GLEN Peters raises an interesting point about EU refusing to support Scotland in the event of a “wildcat” referendum (Letters, June 21).

First off, let’s not be drawn into the Unionists referring to a referendum as “wildcat”. It is consultative, no less than the Brexit vote which the EU accepted as legitimate.

Second, the EU has no part to play in the process Scotland undertakes to determine its own future. The EU can’t be seen to become involved in a nation’s internal politics, just as it didn’t with Catalonia.

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Third, if an independent Scotland applies to join the EU it will be as an independent country, it will be legitimate in international law, and how it achieved that status will be irrelevant to the application process.

Fourth, a consultative referendum, which the Brexiteers seized on as the will of the people and required to be enacted, will be irresistible to enactment if this alleged British democracy is to protect its democratic credentials. Unwittingly, Brexit has shown us a legitimate way to achieve independence, how to legally withdraw from a union.

The Section 30 route is now superfluous, rendered an ineffective bar to separation. We should remember Scotland’s historic right to nationhood. We were entered into union by vested interest Scottish nobles, not the will of the people, whose protests at the time were quashed by the “British” army. Democracy demands our nationhood right to resile from that Union. We may have to turn the clock back 315 years to legally regain control of our own country. We just need to ensure we don’t allow the vested-interest Unionists to set the agenda.

Jim Taylor

ANDY Anderson (Letters, Jun 21) tells us that a consultative referendum “is absolutely right and will be successful.” He goes on to boldly state: “The Scottish people are sovereign, and their will is what matters in international law. If the SNP are going to use a consultative referendum to get the opinion of the Scottish people, then that is wise. Because this can’t be overturned by any court decision and it will deliver what we need, the clear voice of the Scottish people.”

In a final act of faith he states: “The Scottish people will succeed. If this is what the Scottish Government is planning to do then they will win our independence.”

Any consultative referendum would most likely be boycotted by the Unionists. The problem with that scenario is that the winning post is moved forward from 50% +1 of the votes cast to 50%+1 of the whole electorate. It would, in fact, make the task of winning a referendum much harder. There are around 4,000,000 electors in Scotland. Presumably to win this referendum Yes would then require more than 2,000,000 votes. Considering that in 2014 Yes achieved only 1,617,989 votes, gaining around 400,000 new ones in just over a year in the current political and economic climate seems unlikely at best.

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The SNP have wasted the past eight years, which could and should have been used to educate the Scottish public and advance the case for independence. They have left themselves a political mountain to climb in the space of just over a year. By having a consultative referendum they will just make the mountain that much higher.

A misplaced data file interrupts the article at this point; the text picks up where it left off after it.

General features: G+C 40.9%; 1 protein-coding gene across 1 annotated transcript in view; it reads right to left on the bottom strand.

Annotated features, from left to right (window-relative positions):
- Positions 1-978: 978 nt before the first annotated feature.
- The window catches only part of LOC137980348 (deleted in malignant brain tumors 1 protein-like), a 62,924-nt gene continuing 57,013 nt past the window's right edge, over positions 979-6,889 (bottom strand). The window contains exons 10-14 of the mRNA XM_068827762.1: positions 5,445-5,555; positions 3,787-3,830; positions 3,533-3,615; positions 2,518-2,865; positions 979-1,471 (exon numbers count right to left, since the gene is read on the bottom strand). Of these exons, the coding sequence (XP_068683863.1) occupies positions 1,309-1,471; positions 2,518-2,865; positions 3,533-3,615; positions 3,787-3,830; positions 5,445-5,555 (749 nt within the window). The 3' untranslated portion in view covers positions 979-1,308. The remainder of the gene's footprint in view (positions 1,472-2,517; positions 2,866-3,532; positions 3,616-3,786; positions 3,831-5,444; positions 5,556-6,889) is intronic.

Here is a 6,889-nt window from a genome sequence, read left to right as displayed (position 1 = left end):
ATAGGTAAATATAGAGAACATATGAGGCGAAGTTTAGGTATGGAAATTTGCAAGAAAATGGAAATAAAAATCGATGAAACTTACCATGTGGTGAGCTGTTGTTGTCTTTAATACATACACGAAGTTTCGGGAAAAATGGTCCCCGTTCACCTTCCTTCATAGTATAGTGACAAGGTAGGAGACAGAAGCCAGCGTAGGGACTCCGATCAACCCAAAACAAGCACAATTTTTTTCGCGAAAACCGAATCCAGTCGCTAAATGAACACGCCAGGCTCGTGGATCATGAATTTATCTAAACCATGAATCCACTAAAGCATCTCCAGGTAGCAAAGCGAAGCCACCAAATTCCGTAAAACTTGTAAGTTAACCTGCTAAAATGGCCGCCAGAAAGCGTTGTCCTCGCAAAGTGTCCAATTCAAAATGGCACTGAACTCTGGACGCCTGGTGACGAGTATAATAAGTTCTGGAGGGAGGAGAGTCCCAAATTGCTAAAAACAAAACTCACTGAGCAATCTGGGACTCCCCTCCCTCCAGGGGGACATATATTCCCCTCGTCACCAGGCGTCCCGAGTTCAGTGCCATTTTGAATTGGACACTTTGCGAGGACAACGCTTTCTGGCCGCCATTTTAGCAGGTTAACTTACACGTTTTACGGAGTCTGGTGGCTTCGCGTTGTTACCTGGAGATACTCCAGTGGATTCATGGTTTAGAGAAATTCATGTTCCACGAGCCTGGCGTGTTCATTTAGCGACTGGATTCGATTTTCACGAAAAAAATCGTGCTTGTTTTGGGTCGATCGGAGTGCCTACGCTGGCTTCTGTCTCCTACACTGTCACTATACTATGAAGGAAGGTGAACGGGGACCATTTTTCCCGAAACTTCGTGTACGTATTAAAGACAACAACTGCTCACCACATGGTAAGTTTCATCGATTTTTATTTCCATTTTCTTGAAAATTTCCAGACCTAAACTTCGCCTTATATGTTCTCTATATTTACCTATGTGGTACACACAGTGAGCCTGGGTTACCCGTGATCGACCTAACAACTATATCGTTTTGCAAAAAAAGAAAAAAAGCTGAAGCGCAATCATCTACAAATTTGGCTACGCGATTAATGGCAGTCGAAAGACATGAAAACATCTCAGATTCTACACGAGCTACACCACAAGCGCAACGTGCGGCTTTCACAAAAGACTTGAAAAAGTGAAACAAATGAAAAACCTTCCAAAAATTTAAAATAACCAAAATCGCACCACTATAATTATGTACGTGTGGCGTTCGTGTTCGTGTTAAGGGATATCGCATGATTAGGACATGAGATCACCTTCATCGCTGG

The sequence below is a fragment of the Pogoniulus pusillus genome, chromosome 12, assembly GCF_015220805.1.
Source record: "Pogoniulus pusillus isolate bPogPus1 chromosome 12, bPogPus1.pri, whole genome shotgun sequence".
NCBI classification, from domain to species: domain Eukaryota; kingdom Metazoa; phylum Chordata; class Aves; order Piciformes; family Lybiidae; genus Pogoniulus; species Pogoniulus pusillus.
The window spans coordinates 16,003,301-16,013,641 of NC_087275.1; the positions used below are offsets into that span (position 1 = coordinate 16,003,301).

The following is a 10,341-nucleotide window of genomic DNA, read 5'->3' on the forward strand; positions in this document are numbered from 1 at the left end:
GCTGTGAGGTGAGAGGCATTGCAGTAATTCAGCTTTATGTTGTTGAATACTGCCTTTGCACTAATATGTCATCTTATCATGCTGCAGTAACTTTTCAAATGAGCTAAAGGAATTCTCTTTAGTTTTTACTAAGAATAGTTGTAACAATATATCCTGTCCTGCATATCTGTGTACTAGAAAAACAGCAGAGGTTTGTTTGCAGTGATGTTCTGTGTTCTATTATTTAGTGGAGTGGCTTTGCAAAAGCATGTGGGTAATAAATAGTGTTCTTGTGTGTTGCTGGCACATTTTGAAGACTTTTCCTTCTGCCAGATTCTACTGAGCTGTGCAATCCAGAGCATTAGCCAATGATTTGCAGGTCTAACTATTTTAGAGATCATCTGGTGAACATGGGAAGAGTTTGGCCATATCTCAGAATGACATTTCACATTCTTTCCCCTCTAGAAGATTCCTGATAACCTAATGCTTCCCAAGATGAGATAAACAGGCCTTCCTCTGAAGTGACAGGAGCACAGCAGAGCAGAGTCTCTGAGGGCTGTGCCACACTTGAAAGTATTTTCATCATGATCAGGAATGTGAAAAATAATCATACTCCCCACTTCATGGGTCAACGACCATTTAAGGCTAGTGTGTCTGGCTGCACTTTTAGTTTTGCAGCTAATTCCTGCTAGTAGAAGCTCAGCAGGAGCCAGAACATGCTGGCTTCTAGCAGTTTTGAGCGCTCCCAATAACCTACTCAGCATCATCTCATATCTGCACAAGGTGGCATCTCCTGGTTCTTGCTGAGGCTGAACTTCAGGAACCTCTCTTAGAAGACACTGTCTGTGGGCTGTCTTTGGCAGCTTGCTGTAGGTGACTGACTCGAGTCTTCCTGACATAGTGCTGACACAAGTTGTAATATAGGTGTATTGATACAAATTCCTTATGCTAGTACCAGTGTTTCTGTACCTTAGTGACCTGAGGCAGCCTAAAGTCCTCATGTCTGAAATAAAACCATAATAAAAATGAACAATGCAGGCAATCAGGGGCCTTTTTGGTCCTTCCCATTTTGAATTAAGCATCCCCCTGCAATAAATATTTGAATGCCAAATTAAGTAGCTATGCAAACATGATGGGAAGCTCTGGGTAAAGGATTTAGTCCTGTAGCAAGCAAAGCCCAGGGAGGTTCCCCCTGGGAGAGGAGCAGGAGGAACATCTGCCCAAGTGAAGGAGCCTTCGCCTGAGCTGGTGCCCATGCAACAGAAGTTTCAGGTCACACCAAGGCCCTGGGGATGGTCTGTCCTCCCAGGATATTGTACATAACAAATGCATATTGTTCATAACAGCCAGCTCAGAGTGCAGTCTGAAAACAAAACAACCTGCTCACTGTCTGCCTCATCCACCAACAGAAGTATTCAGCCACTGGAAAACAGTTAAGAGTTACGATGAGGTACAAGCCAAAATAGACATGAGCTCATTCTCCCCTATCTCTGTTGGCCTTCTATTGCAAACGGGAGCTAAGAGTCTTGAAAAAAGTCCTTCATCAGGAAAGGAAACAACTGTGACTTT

It is time that some Yes and SNP supporters like Andy realised that we have to live in the real world, where wishing and saying does not mean actually achieving. Even if we somehow, suddenly achieved the support of more than 2,000,000 voters it will not simply be backed overnight by the entire international community all gleefully celebrating our freedom. I most sincerely wish things were that simple – but they just aren’t.

I hope the First Minister will return from her speaking engagement in Italy in time to update the Scottish Parliament before it breaks for the summer recess. Perhaps this fundamental change of course will require the approval of the SNP conference in October. It probably should. That will mean another three-month delay in the campaign and an even further reduction in the chance of a majority Yes vote.

Andy, my heart hopes that you are right but my head tells me you are wrong. I suppose we will all just have to wait and see.

Glenda Burns

REGARDING the articles in Wednesday’s paper.

1) Its clear that we, the people of Scotland, do have the right to choose our own future.

2) BUT not through our Scottish Government, due to this being outwith the powers of Holyrood, and as it will be deemed unlawful by the courts.

3) So it looks like FIRSTLY we need to ask the UK Government to “allow the Scottish Government to hold a referendum on Scottish independence”.

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4) Should the UK Government grant legal permission to the Scottish Government to hold indyref2, it might be more likely to be ruled lawful by the courts.

A bit confusing picking up all the bits in Wednesday’s articles.

Michael Maclennan

A TOTAL of 27 questions were raised during PMQs on Wednesday. The main opposition (Labour) receive six questions automatically, with the next main opposition party (SNP) receiving two questions. The other 19 questions came from MPs with the breakdown as follows: Labour 13 = 48% (including six statutory), Conservative 9 = 33%, SNP 2= 7.5% (including two statutory) LibDem 1 = 3%, Alliance Party in Ireland 1 = 3%, Greens 1 = 3%. Is this a fair representation of the elected members? Should PMQs be extended from its current 30 minutes weekly? With the current cost-of-living crisis, fuel costs out of control, inflation at a 40-year high, a war in Europe, questions to the PM are vital, as answers are required and accountability must be forthcoming.

Catriona C Clark